A big part of my role and the role of my managers in our small business space specifically is that we're trying to develop these account executives. And so we want them to have autonomy to be the CEOs of their own territories, as we call it, and go out and feel comfortable calling on individuals of all levels. So I think we naturally want to defer to our account executives. What we try and do is have those relationships end up being complementary.
And what I mean by that is as we go wider in accounts because we have more solutions to sell across companies, we think about what — if the account executive has a relationship with the VP of sales, maybe the manager has a relationship with the chief operating officer, and then I develop a relationship with the CEO. And so that we're not sort of stepping on each other's toes, but we're actually creating a wider net of relationships because we've gone wider in that account.
Zaledonis: So you're building a strategic plan as to who is going to align to whom and how you're going to manage that account?
Glenn: Absolutely. Similar to account planning that you do at the enterprise level, right? We probably don't have time in the small business space to do full-blown account plans, but that's really how this pans out, and those are the skills that we're helping develop for our account executives.
Zaledonis: Let's dig into that a little bit more. You think about some of the best salespeople you know, how they have this natural ability to connect with people, to understand problems, to help solve problems. Are you able to teach that, and how are you teaching that to these reps who are young in their career?
Glenn: I think it's a combination of things. We talk a lot about across my leadership team around modeling the way, which really comes to play as both showing them how it's done — and so sort of showing them what good looks like — and then also letting them own those relationships, but having the managers be part of those conversations so that there can be real-time feedback and coaching that happens, sort of right after that meeting or that call takes place.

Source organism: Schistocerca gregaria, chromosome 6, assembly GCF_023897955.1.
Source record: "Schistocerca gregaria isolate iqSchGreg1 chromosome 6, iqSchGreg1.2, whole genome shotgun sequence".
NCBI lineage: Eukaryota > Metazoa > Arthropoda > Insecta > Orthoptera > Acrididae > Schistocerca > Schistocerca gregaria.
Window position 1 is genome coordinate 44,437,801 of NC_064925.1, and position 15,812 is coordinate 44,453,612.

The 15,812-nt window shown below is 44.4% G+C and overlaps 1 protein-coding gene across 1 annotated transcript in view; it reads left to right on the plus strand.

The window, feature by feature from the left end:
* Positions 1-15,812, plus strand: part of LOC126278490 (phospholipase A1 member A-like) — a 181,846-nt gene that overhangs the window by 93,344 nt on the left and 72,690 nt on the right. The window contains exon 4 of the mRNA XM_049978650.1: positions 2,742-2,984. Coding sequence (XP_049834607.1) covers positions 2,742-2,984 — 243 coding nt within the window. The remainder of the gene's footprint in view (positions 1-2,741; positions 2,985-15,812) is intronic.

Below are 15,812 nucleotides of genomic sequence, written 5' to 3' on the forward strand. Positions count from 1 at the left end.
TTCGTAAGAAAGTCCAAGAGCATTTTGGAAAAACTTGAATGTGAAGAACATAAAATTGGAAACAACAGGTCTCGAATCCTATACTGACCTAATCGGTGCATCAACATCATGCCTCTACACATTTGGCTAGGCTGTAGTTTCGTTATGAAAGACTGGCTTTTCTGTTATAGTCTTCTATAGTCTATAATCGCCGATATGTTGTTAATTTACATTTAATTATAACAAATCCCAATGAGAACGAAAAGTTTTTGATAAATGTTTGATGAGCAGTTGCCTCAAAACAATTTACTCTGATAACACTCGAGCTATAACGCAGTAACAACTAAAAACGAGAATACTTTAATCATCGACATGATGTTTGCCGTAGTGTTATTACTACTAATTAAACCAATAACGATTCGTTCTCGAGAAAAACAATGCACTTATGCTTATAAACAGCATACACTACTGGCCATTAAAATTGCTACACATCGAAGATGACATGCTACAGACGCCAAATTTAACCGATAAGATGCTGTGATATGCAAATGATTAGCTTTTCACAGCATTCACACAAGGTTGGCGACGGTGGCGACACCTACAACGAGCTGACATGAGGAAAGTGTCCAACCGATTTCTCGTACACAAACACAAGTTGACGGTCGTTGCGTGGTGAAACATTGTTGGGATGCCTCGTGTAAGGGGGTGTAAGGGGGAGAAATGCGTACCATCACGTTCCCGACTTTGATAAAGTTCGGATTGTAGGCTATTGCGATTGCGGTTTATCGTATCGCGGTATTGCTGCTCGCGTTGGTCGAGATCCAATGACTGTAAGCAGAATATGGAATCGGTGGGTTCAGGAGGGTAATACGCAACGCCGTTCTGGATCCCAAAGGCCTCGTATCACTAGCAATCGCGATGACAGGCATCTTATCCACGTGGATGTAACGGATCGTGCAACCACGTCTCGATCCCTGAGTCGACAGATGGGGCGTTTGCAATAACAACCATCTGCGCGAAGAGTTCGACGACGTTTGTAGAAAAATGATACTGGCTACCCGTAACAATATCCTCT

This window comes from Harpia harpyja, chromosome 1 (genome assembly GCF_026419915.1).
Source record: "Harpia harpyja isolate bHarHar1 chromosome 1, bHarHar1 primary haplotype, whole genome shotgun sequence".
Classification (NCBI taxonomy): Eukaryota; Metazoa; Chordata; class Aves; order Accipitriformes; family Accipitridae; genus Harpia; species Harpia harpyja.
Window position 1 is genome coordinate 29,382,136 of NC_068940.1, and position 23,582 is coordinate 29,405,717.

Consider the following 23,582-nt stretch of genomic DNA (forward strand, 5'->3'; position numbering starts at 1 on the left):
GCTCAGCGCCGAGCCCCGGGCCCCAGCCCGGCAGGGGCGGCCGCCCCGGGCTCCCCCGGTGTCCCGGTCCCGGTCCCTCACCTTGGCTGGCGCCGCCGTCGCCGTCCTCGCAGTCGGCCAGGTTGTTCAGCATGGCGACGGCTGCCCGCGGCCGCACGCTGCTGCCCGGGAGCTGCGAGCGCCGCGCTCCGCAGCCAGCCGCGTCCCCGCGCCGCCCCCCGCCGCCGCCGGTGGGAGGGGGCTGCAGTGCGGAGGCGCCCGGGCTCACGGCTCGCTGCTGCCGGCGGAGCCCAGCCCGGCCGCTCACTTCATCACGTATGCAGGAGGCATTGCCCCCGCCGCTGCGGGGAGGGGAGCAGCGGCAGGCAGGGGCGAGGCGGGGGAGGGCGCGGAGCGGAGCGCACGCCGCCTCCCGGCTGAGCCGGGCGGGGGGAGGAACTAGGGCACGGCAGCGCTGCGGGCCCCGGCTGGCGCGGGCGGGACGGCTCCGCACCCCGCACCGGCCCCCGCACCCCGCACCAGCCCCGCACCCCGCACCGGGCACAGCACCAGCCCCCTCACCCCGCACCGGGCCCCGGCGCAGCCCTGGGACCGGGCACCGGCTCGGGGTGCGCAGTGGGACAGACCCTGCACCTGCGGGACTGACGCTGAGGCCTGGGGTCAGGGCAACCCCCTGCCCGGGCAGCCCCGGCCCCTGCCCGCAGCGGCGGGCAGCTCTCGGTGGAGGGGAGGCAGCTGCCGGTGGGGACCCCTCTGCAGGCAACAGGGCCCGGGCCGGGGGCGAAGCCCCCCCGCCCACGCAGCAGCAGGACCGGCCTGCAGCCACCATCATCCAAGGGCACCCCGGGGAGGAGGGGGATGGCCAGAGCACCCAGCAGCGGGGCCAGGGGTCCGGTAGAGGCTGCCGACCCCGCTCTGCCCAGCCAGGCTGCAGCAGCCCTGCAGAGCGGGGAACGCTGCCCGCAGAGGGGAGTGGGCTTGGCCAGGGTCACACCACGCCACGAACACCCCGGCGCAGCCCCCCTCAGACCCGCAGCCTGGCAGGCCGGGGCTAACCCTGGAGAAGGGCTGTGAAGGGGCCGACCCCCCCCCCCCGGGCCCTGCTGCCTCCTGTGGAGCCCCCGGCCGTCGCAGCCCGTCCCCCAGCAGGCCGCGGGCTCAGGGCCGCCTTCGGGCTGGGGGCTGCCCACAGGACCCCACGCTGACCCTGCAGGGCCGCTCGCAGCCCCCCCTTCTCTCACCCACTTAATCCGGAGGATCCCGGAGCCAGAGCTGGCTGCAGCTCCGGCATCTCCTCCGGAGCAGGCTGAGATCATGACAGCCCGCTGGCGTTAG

And again, so that you're continuously helping these AEs develop those skills as they move upmarket and continue in their careers.
Clarke: We've seen a whole variety of different research, particularly from CB, that says there are more and more stakeholders involved in a purchasing decision. I think the latest number is 6.8. So when we really talk about executive alignment, do you have any best practices in terms of whether you focus on just one stakeholder or multiple stakeholders, how you really prioritize, who is the budget holder, who has final sign off? Any best practices for our listeners?
Glenn: Go as wide as possible. [Laughs] It's never enough to have a relationship with one person. I think the beauty of how Salesforce has grown up is that we really do well selling low and selling high, and really sort of everywhere in between. And so this idea of building champions and Trailblazers and having those Salesforce admins in an account who can help you navigate the waters and introduce you to new individuals.
And then also — I think probably mostly because we can be associated with the revenue-generation side of the business, and so as a software company we have sort of a unique advantage. I think about my days at IBM where we spent most of our time in IT, right? So it's a unique advantage for Salesforce, and again sort of gives us this ability to develop relationships low and high. But to answer your specific question, Tim, I think you have to go as wide as possible.
I agree with the research that there are more and more stakeholders, even in small business where there aren't as many people involved. But it's really important for us in the discovery process to figure out what's important to each of those individuals, and the more discovery we do, the better insight we get into who's actually going to make that decision.
Zaledonis: A core thing you keep bringing up again is this idea of being a trusted advisor or building trust. Also adding value.